This is important to mention because we don’t want you to think that a superannuation plan is entirely risk-free. It’s not. There is still some risk that your portfolio could perform poorly during a market downturn.

If that were to happen, your plan could eventually become underfunded. This means that your super fund may get to a point where you don’t have enough benefit to live out your retirement years.

When it comes to super funds in Australia, companies are required to report the funding status of their plans (whether a plan is properly funded or underfunded). If your plan is in underfunded status, your company may be required to supply additional funds to bring the account into good standing.

Managing Your Super

For most people, their super fund starts when they get their first job. At this time, your employer will start to put away a portion of your wage or salary into your superannuation plan.

This is the time when you need to make important decisions about your future retirement. When setting up your super in Australia, you have two options. You can either have someone manage your super fund for you, or you can opt for a self-managed super fund (SMSF).

If you choose to have someone manage your super for you, it will be invested into a wide variety of different securities. These can include property, shares, and managed investment funds.

Your super may even offer types of insurance, like income protection.

Switching Jobs

If you started your super at your first job, and then switch employers, you’ll have to decide on what to do with your super fund.

When you begin employment with that new employer, you will again be allowed to select a super plan. As time goes on, you may start to amass a collection of super funds from different employers.

This is why we mention that it is good to periodically review your super. If you are, let’s say, ten to fifteen years into your working life and have multiple super plans, it may be a good idea to combine them.

This will help you to stay more organised, keep track of your super, and it will help you cut down on management costs and fees.

Tracking Your Super

If you decide that you are happy with your current superannuation plan, that is great news. But this doesn’t mean you should leave it alone and not pay any attention to it.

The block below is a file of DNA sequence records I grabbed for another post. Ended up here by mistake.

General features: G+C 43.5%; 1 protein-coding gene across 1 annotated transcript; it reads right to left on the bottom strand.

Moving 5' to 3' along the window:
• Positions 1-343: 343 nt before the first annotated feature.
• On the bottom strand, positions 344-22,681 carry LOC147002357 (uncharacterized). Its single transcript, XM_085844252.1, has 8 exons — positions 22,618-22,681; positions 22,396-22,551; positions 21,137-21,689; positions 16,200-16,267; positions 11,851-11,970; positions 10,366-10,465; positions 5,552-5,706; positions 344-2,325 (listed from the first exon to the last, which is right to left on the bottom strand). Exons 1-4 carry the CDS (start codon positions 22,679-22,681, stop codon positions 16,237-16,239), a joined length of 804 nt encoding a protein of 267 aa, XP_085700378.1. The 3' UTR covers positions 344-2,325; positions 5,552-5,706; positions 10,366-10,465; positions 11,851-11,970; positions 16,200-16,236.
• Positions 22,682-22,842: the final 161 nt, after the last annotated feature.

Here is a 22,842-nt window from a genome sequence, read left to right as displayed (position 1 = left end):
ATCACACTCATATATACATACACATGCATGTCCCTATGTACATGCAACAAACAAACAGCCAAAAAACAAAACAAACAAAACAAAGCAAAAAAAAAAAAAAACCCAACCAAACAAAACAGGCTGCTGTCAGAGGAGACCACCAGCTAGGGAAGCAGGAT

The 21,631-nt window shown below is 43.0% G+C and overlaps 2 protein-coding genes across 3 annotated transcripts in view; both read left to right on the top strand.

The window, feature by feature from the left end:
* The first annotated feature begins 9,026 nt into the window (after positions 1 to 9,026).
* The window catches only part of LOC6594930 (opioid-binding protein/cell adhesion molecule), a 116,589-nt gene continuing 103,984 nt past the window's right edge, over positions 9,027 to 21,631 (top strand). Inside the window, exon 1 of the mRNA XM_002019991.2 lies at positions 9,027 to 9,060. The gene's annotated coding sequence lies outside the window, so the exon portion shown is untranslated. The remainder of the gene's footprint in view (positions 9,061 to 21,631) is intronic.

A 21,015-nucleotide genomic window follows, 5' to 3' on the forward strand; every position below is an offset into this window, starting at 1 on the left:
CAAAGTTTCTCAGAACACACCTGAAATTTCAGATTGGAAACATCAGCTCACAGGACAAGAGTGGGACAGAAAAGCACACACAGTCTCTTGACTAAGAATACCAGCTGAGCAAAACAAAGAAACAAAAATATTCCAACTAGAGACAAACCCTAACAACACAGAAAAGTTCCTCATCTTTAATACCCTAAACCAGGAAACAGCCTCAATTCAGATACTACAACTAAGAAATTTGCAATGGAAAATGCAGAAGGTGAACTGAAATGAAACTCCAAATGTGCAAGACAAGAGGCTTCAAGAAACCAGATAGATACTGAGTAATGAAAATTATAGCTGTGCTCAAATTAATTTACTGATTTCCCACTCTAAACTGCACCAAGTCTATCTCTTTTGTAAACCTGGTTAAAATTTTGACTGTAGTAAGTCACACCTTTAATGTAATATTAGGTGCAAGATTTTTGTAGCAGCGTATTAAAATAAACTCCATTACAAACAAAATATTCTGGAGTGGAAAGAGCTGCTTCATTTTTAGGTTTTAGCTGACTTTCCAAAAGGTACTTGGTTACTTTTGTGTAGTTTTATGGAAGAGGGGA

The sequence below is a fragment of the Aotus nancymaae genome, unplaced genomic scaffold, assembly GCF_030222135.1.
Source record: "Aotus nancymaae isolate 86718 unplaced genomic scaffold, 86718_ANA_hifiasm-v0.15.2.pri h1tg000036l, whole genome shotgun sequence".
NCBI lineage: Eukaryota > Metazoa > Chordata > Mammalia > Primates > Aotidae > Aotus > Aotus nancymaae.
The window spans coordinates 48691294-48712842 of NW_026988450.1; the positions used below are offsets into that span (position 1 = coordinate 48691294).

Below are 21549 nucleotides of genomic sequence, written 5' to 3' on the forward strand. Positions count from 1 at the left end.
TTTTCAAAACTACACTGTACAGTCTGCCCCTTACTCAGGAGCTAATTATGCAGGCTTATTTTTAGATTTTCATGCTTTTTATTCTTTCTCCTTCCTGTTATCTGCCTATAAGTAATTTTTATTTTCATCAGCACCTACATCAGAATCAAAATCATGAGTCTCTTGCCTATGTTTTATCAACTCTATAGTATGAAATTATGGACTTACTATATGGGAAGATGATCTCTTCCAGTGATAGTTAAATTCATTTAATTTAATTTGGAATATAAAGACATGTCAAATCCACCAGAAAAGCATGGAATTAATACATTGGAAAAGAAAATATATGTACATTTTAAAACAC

In fact, there may even be instances where you are having super held for you by employers and you are unaware of it. For that reason, among others, it is always a good practise to periodically track your super. Even if you are happy with its current structure and fees.

To track your super in Australia, you can visit the ATO’s online portal through their myGov platform. By logging in here you can view the different super funds being held for you, check if the government is holding any super for you, and consolidate unnecessary super funds into one account.

Boosting Your Super

If you so choose, you can add additional funding to your super account on top of the salary or wage being contributed by your employer. This is a great way to boost the funding in your account and make sure you have the money needed for the lifestyle you want in retirement.

There are multiple ways to do this. Some of the most popular are setting up salary sacrifice contributions with your employer. These are helpful because they not only grow your super account but will also reduce your taxable income as well.

Another popular way to boost your super fund is to make personal additional contributions. The benefit of this strategy is that doing so may also qualify you for an additional $500 contribution from the Australian government.

Accessing Your Funds

It’s important to note that it is illegal to withdraw money from your superannuation fund early. Most people aren’t given access to their money until they reach retirement, or meet one of the other conditions required for accessing their plan.

Watch out for scammers and fake promoters who claim that they can get you early access to your super fund. They may use this as a ruse to get personal information from you in an attempt to steal your identity.

There are circumstances when it is okay to access your super early. These conditions are outlined on the ATO website.

A Super Life on Your Terms

If you start early and plan right, your super fund will be your best friend. It will provide you the income to live the life you desire during your golden years.

Early planning, and a little upkeep, will keep your super fund up and running for years to come.

If you would like to talk to an advisor about how to start your super, managing your super, or any other retirement-related questions, Crescent Wealth is here to help. We can also advise on how to handle Islamic super and Halal super concerns.

Give us a call, visit us on our website, or browse the superannuation resources provided in our blog. We are here to help you plan for your future and live the life you desire in retirement.